We all know how important good nutrition is to our health. But imagine for a moment that you were no longer able to go to the shops, choose your own fresh produce, go home and prepare your favourite nutritious meal. Imagine you have no choice in this matter at all. You are presented with something, but you don’t know what it is. You find it difficult to even differentiate the food from the plate is it served on. You are not able to manoeuvre a knife and fork anymore, you struggle to pick up the food with your fingers and because you are hungry you want to get it into your mouth. Somehow you finally get the food into your mouth but the taste and texture are awful. It’s dry, it’s chewy. You struggle chewing it, you struggle swallowing it. So in the end, it seems easier to just walk away hungry than to eat what’s in front of you. The person caring for you forces you back to the table to sit down, they cut the food up, and feed it to you. But you don’t want this food in your mouth – you don’t recognise what it is and it’s unpleasant. Too often this scenario ends in a stressful situation where you both get very upset.
Sounds horrible doesn’t it! Well, that is what it can be like for someone living with moderate to severe dementia. As dementia progresses it can become difficult to maintain a healthy weight, eat well and stay hydrated. Sometimes people living with dementia can forget to eat. Sometimes they can struggle to recognise food. And if the food in front of them looks bland, boring, or impossible to even tackle, then there is also a risk of nutritional deficiency.
Sometimes it can be difficult to coordinate eating and drinking. So I would suggest presenting meals and drinks separately.
It can be difficult to distinguish salt, pepper, sugar or other condiments from one another. To avoid confusion just present the condiments that make sense with that particular meal.
It may not be possible for a person living with moderate to severe dementia to be able to use cutlery, so ensure food is easy to pick up with fingers.
It can sometimes be difficult to actually distinguish the food from the plate it is served on. Keep crockery in plain light colours, with no patterns, so that it is easy to see where the food is on the plate.
Think about taste and texture. Would you eat it too? If not, why should your loved one? Keep food crisp, fresh, colourful and juicy – this makes it pleasant to eat, and easier to swallow.
It is also important to consider the look of the food. If it looks like slop on a plate is it any wonder no one wants to eat it? Keep food colourful and easily distinguishable.
- Lots of bite-sized pieces of fresh fruits and vegetables
- Peeled and seeded citrus fruits
- Ribbon sandwiches with the crusts cut off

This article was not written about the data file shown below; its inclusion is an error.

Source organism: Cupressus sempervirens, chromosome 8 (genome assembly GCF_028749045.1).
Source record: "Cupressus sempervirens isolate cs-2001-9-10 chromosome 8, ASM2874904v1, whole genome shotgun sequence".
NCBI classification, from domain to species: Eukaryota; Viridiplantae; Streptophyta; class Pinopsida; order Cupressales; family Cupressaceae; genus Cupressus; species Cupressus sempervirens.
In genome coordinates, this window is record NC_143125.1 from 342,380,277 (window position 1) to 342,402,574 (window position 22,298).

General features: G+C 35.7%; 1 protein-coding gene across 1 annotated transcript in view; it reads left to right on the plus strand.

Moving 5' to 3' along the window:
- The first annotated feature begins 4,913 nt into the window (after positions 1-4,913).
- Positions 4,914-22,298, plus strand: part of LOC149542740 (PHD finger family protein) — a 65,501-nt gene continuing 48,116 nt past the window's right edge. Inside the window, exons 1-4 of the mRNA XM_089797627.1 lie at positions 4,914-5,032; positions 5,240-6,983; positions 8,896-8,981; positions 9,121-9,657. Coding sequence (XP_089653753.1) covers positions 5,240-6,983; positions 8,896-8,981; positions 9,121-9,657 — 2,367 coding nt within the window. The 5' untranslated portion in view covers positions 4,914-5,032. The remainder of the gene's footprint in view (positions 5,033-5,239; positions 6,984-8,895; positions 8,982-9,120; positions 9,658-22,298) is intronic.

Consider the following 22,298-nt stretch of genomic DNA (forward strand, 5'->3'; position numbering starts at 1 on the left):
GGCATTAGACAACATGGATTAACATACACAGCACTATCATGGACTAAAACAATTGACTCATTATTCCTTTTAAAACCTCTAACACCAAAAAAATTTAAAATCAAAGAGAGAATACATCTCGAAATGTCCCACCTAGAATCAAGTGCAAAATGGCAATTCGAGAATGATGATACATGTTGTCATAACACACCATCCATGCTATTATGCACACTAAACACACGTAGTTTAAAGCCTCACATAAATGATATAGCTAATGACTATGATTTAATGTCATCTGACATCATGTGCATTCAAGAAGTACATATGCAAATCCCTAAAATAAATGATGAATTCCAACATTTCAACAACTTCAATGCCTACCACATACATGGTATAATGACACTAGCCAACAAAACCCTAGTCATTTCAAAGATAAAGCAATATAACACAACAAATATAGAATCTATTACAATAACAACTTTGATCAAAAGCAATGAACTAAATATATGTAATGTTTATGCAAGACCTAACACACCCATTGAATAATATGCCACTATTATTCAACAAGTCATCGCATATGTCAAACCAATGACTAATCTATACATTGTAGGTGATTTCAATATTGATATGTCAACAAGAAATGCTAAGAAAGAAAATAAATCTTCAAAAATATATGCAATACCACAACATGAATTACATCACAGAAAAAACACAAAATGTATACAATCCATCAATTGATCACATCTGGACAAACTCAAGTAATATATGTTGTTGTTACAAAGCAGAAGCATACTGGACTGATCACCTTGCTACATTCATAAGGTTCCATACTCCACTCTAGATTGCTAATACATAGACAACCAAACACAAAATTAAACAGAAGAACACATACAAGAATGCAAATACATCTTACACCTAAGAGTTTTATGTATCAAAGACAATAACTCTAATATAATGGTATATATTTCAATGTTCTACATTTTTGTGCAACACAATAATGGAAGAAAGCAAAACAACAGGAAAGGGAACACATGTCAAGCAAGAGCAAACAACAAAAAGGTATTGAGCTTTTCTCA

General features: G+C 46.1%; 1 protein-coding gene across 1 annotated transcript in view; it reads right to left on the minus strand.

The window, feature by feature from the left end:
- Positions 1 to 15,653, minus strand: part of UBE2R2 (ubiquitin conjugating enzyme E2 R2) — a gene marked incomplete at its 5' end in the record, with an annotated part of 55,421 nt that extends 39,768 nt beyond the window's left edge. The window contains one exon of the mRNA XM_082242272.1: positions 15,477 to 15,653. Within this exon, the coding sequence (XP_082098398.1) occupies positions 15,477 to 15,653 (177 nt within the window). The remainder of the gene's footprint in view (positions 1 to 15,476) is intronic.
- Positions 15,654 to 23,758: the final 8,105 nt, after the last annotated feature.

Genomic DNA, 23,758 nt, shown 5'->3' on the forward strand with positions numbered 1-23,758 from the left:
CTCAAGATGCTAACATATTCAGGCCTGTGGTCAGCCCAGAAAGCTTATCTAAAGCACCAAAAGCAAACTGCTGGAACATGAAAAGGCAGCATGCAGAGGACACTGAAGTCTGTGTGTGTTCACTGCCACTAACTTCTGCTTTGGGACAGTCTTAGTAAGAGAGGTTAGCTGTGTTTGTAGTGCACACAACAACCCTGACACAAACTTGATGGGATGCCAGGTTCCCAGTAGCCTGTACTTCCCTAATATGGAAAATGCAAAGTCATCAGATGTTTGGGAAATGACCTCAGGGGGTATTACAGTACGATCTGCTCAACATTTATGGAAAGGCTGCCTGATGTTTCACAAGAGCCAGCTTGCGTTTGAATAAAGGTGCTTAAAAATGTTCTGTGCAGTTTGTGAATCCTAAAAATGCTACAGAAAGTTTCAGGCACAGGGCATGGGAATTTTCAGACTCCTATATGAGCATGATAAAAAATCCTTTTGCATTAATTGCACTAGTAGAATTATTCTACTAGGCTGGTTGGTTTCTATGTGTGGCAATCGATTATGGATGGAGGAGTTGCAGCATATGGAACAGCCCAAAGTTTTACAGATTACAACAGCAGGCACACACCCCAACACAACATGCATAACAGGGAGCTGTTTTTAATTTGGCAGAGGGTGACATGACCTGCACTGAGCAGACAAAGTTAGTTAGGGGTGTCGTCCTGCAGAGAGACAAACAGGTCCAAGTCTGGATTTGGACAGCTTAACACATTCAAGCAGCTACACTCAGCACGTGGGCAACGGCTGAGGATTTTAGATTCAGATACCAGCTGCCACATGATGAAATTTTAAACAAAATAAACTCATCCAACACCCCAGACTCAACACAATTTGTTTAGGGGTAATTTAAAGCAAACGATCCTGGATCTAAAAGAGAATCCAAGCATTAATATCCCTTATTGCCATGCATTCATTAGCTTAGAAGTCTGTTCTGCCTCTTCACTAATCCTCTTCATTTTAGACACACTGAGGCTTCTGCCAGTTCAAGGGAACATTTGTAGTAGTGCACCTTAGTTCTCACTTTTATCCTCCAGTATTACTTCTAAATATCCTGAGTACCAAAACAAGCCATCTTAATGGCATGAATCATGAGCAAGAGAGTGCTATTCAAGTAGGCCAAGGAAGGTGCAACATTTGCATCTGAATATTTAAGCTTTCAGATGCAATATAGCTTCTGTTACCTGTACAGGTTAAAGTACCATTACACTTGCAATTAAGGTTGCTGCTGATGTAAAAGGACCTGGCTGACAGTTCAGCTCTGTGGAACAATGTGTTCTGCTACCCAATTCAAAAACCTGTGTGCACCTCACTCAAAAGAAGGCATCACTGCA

- Stir-fried veggies and tofu cubes sitting in lettuce cups
- Antipasto platter
- Green smoothies are a great way to get highly nutritious leafy greens into the body
- Soups served in a mug so there is no need for spoons
- Always make sure there is plenty of fresh water available to keep hydrated
- Vegetable and lentil patties that can be picked up with the fingers
- Dried fruits are tasty, don’t spoil and have some nutritional value as well
- Carrot, celery and cucumber sticks with dips
- Mini muffins – sweet or savoury
Keep table settings very simple, and stick to serving one plate of food at a time.
Do NOT serve:
It might seem an easy solution to serve mini pies and sausage rolls, but these hold no nutritional value, are highly processed and high in saturated fats.
Unless the person has swallowing difficulties don’t serve them pureed meals either. Would you want your whole dinner blended up and served to you?
Meat can be very difficult to chew and swallow. It is also difficult to eat with your fingers, so is best avoided.
Do not serve anything with pips and stones inside it (stone fruits, olives, cherries etc…) as these can break teeth and potentially be a choking hazard. Remove pips/stones before serving.
Ensure all food served has had time to cool – you don’t want to burn the fingers, mouth and throat of someone you love. Remember that they may not be able to sense the dangers of hot food.
While it is great to allow your loved one to be able to graze on food, do consider the risk of food becoming contaminated. Refrigerate anything not eaten immediately. It can be a great idea to serve smaller sized plates of food, but more often.
I recommend you cut the skins off from any fruit pieces you serve as you do not want your loved one chocking on the rind of the watermelon or pineapple.
Keep access to sweets, biscuits and other junk food to a minimum. They serve no nutritional purpose.
Always consider your loved one’s independence and dignity by making food nutritious, easy to recognise, pleasant to look at, and easy to eat.
Loneliness and isolation can lead to feelings of depression, so continue to enjoy sharing your meals together. This helps to put the occasion of mealtimes into context as well.
If you have any nutritional concerns for your loved one living with dementia, I highly encourage you to discuss this with their GP, and get a referral to a dietician or nutritionist who specialises in dementia.